My AC stinks bad! The Ford EXPI manual says not to turn the AC controls to the "OFF" position. Turning off the ths system traps moisture inside thus causing the bad smell from stagnant water. There was also something posted on one of these boards last summer about this problem.
Now, my problem is that I have been following this proceedure and it worked fine all last summer but now as the weather is getting warmer, the smell has crept back in. I have followed the proceedure but the stink is there and it is bad. Anybody know where the drainage tube is? I have not noticed any condensation being drained out. I believe that the post from last year said somthing to the effect that the drain port/hose is very tough to locate.
Anybody have any ideas?
Shane, I did take my 99' Expi to the dealer last tuesday and they did clear the problem. They unplugged the drainage port and they did use the chemicals to freshen the air. My AC runs like the way it should now. Like new. They did a very good job and it was covered by warranty.
Any ideas on how to keep the drain port from plugging up? I have followed the instructions in the owners manual. I am concirned that this may happen again. Thanks. Jake.
Basically because NipponDenso engineers are some kind of idiots.
Shortly after A/C became common in automobiles some bright young engineer realized that in the process of the A/C cooling the incoming airflow it oftentimes also dehumidified it. And that of course helps prevent and remove condensation from the interior windshield surface. So from that time on, until about the mid-eighties, it became pretty standard to use the A/C, supplemented by lots of heat, whenever the defrost/defog/demist function was activated at least as long as the A/C was functionally effective, usually only above about 50 degrees F.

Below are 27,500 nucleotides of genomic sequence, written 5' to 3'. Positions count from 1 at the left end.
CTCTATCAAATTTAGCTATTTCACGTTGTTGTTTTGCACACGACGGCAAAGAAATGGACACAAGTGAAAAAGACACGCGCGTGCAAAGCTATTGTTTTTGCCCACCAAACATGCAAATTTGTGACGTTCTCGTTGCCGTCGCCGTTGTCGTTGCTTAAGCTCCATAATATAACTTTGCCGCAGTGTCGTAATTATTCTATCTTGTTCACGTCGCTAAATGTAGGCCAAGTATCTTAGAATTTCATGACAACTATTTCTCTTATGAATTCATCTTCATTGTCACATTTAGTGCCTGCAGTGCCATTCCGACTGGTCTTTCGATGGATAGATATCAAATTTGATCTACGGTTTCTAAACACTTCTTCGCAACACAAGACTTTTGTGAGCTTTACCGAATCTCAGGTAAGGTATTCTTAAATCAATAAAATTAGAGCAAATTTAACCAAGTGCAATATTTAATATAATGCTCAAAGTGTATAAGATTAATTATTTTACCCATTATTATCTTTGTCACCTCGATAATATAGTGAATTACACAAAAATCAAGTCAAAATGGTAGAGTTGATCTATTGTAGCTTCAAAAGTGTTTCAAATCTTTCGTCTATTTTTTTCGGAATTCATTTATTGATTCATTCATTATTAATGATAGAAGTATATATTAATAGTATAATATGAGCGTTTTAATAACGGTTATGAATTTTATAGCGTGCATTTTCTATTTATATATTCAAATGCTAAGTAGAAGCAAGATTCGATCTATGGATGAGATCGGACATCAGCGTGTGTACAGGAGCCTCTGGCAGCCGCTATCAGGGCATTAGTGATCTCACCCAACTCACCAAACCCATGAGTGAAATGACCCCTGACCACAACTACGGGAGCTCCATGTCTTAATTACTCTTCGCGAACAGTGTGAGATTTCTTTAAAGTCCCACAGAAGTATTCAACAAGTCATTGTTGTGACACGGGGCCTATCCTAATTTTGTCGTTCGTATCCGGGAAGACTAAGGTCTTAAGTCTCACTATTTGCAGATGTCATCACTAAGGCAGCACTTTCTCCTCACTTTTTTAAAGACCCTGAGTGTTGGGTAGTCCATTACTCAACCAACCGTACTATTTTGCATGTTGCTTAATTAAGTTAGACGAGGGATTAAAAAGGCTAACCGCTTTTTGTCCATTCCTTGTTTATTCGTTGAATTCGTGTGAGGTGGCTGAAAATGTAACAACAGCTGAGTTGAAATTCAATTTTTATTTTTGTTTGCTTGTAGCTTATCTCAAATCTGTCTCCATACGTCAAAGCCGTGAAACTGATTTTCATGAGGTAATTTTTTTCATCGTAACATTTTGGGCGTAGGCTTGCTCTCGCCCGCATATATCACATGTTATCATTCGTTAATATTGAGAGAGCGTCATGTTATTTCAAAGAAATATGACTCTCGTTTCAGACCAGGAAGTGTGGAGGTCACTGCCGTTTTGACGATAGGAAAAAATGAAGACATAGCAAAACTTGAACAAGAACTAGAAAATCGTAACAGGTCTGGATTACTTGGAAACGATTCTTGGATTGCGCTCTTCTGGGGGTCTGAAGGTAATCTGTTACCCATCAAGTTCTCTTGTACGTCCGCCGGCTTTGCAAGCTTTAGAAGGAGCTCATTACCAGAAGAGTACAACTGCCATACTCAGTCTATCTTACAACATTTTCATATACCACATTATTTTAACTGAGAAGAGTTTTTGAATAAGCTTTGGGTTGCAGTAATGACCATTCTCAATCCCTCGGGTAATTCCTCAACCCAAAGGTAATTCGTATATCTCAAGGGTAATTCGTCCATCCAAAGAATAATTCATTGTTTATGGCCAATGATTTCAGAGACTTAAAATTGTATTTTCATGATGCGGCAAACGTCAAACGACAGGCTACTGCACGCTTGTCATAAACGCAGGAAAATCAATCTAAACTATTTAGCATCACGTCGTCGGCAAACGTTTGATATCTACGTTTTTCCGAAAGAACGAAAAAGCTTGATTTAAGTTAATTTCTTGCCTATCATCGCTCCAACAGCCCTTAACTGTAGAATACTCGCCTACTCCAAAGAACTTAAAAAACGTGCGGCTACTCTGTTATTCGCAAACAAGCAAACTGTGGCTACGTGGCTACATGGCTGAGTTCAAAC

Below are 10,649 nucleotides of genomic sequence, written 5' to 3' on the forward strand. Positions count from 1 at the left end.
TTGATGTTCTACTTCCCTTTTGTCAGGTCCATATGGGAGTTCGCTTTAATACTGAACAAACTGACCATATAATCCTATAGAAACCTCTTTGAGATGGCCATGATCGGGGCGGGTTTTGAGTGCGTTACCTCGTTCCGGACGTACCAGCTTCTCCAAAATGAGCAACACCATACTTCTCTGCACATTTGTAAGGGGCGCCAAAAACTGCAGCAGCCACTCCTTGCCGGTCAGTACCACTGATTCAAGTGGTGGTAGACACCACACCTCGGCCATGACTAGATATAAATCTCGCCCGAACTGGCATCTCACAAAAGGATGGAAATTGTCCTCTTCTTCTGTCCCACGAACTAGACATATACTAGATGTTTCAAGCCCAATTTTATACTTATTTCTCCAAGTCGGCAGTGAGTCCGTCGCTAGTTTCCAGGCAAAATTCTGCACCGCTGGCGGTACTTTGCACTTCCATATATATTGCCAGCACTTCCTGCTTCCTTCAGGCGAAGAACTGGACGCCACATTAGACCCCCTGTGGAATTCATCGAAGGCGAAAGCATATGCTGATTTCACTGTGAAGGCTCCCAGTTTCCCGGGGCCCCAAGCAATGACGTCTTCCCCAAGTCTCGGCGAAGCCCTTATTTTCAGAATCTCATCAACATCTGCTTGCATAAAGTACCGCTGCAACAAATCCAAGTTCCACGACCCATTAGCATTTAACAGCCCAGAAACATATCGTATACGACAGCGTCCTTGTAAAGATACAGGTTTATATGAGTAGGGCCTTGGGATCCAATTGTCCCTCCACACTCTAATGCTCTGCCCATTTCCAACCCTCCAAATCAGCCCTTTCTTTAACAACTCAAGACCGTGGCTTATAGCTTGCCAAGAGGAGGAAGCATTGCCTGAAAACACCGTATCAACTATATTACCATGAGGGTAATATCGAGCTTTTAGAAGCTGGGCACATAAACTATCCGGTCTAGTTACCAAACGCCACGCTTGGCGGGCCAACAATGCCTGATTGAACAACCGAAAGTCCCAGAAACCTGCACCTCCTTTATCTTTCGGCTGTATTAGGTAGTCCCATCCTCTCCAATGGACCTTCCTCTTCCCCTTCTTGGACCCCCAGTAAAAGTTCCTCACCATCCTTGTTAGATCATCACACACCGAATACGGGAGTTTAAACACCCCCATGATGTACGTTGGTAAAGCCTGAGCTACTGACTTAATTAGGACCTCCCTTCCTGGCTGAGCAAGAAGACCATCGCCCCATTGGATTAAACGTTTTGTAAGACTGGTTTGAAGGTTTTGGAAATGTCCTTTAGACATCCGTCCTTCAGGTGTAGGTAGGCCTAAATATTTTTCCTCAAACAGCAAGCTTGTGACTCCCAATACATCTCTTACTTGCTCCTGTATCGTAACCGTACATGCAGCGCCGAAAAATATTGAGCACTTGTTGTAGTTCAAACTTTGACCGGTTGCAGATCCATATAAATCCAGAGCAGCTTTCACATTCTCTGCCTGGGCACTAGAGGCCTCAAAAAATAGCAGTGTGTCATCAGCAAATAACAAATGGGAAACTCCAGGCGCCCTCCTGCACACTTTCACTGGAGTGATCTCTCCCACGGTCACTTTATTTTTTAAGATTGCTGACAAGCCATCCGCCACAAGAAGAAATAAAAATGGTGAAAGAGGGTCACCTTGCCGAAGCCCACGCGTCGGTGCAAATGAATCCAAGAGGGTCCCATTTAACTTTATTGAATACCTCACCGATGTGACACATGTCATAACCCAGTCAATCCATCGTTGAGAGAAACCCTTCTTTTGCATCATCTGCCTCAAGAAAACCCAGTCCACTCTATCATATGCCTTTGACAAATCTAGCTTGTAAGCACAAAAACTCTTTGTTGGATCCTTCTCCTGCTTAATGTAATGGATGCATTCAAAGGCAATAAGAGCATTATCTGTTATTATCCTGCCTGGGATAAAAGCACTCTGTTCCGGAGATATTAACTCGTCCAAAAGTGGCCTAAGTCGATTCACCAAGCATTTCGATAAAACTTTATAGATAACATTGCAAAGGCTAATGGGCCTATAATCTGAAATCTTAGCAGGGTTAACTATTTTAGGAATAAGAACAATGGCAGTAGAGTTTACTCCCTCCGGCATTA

Then some idiot decided that if a little bit of something was good then a LOT would be excellent!
If you wish to use the A/C below 50F (when the RH is usually below 50% anyway, with a few regional exceptions)to dehumidify the airflow then the system must become SUPER EFFICIENT.
The A/C evaporator, the device that does ALL the work, cooling and dehumidifying, cannot be chilled below freezing. So that leaves very few ways to increase its efficiency, my 92 LS400 evaporator is extremely dense and complex, over 10,000 square inches of surface area. The longer the air molecules take to move through the evaporator the colder they become, so in order for the system to work the airflow must be very low.
The entire Lexus product line uses the A/C system EXCLUSIVELY to help prevent and remove condensation from the interior surface of the windshield in defrost/defog/demist mode, a system which is entirely NON-FUNCTIONAL for this purpose with outside temperatures near, at, or below freezing.
So if you hear of someone inexplicably leaving the roadbed and being killed on a snowy and cold day driving a Lexus or Toyota think about this. Maybe s/he lost sight of the roadbed because his/her windshield fogged over virtually instantaneously.
And now along comes toxic mold to further muddy up the issue. Prior to the mid-eighties there was no reason to run an A/C below about 50F, so heat was used exclusively heat the windshield and evaporate condensation from its surface and to lower the relative humidity.
Above these (50F) ambient temperatures when the A/C was used what moisture that was condensed onto the evaporator vanes but didn't run out the drain tube would evaporate away fairly quickly and not cause a problem.
Remember that extremely dense and complex A/C evaporator in my 92 LS400? It came from the factory coated with a porous nylon film into which was embedded an ant-microbial substance.
In the summer of 1991 Lexus already knew that their use of the A/C in already cool climates for these purposes was creating an environment, cool, damp, dank, that encouraged mold and mildew growth.
Look around on the internet at just how many products that have been developed in the last ten years or so to combat the "gym sock syndrome", the mold and mildew smell we all now have to live with because some idiot engineer decided to try a new gimmick.
Remove you A/C compressor relay when the ambient temperature fall below an average of 50F. And turn up the system heat when you activate defrost/defog/demist mode. The response you get for removing condensation from the interior surface of the windshield will be one damnsight quicker than the A/C can EVER be, and it will continue to work that way all the way down to sub-freezing levels.
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